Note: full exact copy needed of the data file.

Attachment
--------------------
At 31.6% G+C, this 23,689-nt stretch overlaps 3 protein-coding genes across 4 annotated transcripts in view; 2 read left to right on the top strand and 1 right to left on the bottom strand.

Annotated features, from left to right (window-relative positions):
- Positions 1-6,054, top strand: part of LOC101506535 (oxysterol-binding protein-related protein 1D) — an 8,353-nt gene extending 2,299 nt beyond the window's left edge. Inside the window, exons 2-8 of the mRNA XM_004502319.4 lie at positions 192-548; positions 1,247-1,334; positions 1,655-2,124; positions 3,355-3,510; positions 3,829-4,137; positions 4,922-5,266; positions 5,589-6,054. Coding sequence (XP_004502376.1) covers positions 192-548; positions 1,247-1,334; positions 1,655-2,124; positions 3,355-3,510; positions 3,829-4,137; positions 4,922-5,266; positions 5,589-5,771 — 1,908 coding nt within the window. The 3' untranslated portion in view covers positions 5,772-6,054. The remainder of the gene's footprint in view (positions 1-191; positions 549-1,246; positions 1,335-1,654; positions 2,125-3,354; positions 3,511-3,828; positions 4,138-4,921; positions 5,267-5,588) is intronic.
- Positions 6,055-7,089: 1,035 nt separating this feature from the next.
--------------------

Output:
At 31.6% G+C, this 23,689-nt stretch overlaps 3 protein-coding genes across 4 annotated transcripts in view; 2 read left to right on the top strand and 1 right to left on the bottom strand.

Annotated features, from left to right (window-relative positions):
- Positions 1-6,054, top strand: part of LOC101506535 (oxysterol-binding protein-related protein 1D) — an 8,353-nt gene extending 2,299 nt beyond the window's left edge. Inside the window, exons 2-8 of the mRNA XM_004502319.4 lie at positions 192-548; positions 1,247-1,334; positions 1,655-2,124; positions 3,355-3,510; positions 3,829-4,137; positions 4,922-5,266; positions 5,589-6,054. Coding sequence (XP_004502376.1) covers positions 192-548; positions 1,247-1,334; positions 1,655-2,124; positions 3,355-3,510; positions 3,829-4,137; positions 4,922-5,266; positions 5,589-5,771 — 1,908 coding nt within the window. The 3' untranslated portion in view covers positions 5,772-6,054. The remainder of the gene's footprint in view (positions 1-191; positions 549-1,246; positions 1,335-1,654; positions 2,125-3,354; positions 3,511-3,828; positions 4,138-4,921; positions 5,267-5,588) is intronic.
- Positions 6,055-7,089: 1,035 nt separating this feature from the next.